“The Diaspora and Region shines” featuring reviews on Brown Girl Begins, Flight, Going Down, and Kinto
EXCERPT: This year’s festival also showed the customary trend of a precarious knife’s edge of quality – films with exciting potential screened alongside a few “non-starters”. Despite some opinions against the inclusion of the latter, we should continue to support all efforts regardless of our expectations. The very important mantra of “seeing ourselves” on the big screen, remains a powerful medium by which our people can confront, assess, fix our flaws and inspire ourselves to strive on.
Home is where the HEROs are
T&T films truly shine when the lens is pointed at people who have led extraordinary lives and done remarkable things. This year’s lineup offered several inspirational gems in the documentary and docu-drama categories. Retracing the steps of the amazing and indefatigable Anang Mavis Dorothy Lai Awa-Russel-Mathis-Greenberg -Mazzarino in Nang by Nang is an inspiring cinematic experience. Born in a rural village in Moruga, Trinidad in 1920s to Chinese/French/ African and Amerindian parents, Nang seems to have lived many lives, from dancing with Boscoe and Geoffrey Holder to becoming a model, excelling as a Registered Nurse, being a cinema operator and surviving three husbands, Nang’s path is both sorrowful and joyous – a testimony to the wonderful audacity of a life truly and fully lived.
Carnival Messiah: The Film and Documentary gives an intimate look behind the scenes of the hit musical and featured the filmed version of its magical 2007 stage performance at Harewood House in the UK. The film, directed by Leeds filmmaker and photographer Ashley Karrell and promoted under the Geraldine Connor Foundation, captures this spectacular theatrical event, and shares insight into the musical’s formation through the collective experiences and retellings of its interviewed cast and crew. Through the entire film runs the genius of the musical’s originator – British ethnomusicologist, theatre director, composer and performer, Geraldine Connor, born to Trinbagonian parents who emigrated to Britain in the 1940s. The filmed version of the stage performance lovingly captures very minute and nuanced details of this ground-breaking work – a fusion of the diversity of Trinidad and Tobago culture, traditions, religion, performance art and the baroque era masterpiece oratorio of Handel’s Messiah.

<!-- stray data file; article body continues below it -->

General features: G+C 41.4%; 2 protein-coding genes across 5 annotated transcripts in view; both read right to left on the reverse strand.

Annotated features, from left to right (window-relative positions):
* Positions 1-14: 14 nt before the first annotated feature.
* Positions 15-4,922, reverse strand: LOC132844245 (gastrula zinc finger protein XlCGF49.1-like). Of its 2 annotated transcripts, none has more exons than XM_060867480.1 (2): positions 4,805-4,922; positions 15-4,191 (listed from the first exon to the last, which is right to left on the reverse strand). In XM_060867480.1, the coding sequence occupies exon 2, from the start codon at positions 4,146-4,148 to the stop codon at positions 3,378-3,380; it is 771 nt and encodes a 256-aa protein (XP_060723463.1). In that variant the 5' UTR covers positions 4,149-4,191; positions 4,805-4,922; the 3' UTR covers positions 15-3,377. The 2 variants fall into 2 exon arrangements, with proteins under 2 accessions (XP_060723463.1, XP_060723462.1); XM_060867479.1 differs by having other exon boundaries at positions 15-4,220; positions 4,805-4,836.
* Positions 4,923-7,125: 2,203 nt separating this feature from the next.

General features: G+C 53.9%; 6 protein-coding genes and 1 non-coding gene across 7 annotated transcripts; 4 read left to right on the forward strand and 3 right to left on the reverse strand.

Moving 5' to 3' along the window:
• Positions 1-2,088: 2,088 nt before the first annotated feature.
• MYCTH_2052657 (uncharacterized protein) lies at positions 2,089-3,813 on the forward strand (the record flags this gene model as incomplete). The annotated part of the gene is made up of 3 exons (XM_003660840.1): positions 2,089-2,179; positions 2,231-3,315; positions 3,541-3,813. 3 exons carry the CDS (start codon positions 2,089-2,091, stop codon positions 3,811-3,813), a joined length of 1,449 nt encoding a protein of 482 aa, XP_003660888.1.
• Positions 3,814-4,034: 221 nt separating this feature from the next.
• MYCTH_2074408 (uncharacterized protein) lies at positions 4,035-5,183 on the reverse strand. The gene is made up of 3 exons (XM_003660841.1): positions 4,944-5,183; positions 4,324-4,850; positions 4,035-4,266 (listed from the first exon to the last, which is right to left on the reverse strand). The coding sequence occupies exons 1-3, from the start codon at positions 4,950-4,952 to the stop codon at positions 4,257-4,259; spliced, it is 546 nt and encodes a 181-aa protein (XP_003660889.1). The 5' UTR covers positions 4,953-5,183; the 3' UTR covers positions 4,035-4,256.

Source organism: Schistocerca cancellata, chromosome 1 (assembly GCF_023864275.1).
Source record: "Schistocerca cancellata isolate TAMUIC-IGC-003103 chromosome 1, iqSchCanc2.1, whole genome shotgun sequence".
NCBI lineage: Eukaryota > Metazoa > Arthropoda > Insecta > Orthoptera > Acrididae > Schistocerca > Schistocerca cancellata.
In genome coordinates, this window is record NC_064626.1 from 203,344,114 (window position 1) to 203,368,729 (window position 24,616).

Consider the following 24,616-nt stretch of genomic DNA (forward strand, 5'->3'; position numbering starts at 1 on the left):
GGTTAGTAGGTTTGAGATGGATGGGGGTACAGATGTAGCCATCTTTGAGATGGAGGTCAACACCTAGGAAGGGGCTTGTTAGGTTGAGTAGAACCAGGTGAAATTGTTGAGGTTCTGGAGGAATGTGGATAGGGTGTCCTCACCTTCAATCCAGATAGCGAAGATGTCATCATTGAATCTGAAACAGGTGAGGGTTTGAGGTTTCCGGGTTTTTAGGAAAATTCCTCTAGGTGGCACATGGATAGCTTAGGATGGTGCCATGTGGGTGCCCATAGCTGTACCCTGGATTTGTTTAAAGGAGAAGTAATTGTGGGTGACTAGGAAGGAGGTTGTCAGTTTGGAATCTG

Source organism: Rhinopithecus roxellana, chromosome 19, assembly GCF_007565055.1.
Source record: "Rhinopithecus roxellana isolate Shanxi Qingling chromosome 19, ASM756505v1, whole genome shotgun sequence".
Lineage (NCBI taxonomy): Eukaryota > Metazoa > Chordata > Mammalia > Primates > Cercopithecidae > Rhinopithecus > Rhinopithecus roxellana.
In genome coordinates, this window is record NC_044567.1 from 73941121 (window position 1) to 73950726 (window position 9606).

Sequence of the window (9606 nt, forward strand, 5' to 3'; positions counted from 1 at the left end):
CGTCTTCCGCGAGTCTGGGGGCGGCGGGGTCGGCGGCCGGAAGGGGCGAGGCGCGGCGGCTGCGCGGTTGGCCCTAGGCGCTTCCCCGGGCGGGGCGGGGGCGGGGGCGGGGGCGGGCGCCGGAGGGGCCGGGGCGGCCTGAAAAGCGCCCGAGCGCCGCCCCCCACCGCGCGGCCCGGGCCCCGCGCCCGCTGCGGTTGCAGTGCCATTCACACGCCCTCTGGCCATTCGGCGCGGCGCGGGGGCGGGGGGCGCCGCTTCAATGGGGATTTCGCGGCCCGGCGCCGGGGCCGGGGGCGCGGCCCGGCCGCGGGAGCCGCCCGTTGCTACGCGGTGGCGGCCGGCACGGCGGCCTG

The star of the Festival was its opening film, HERO: Inspired by the Extraordinary Life and Times of Mr. Ulric Cross. Carried by an engaging Freetown Collective soundtrack and mapped together by a photography-driven trail of memories, HERO The film moved from highlighting Cross’ familial origins, his many educational and military accolades to take on a larger, more expansive tale of his role in the Pan-African movement.
Cross played by actor Nickolai Salcedo, had a crucial role in doing the hard, legal ground work of constitutional drafting and implementation, akin to literal nation-building across African countries gaining independence in the 1970s. The film swiftly drew the audience from there into an unexpectedly thrilling, international, political conspiracy, spy-versus-spy whirlwind. Cross is shown as the quiet catalyst in forging the bones beneath the muscles of black independence, fighting to free itself from colonial rule.
Trinbagonian film director Frances-Anne Solomon should be commended on her work with this film and for reenergizing the efforts of Caribbean storytellers owning and sharing our own narratives on our own terms. In HERO, Cross’ contribution, like many Trinbagonian contributors to the history of Pan Africanism, cannot be understated. Inspirational and eye-opening, HERO tells the tale of one man’s aspirations pushed to their full potential both in and external to the Caribbean and how deeply involved this son of the soil was, unflinchingly positioned at the epicenter of meaningful and historical change.
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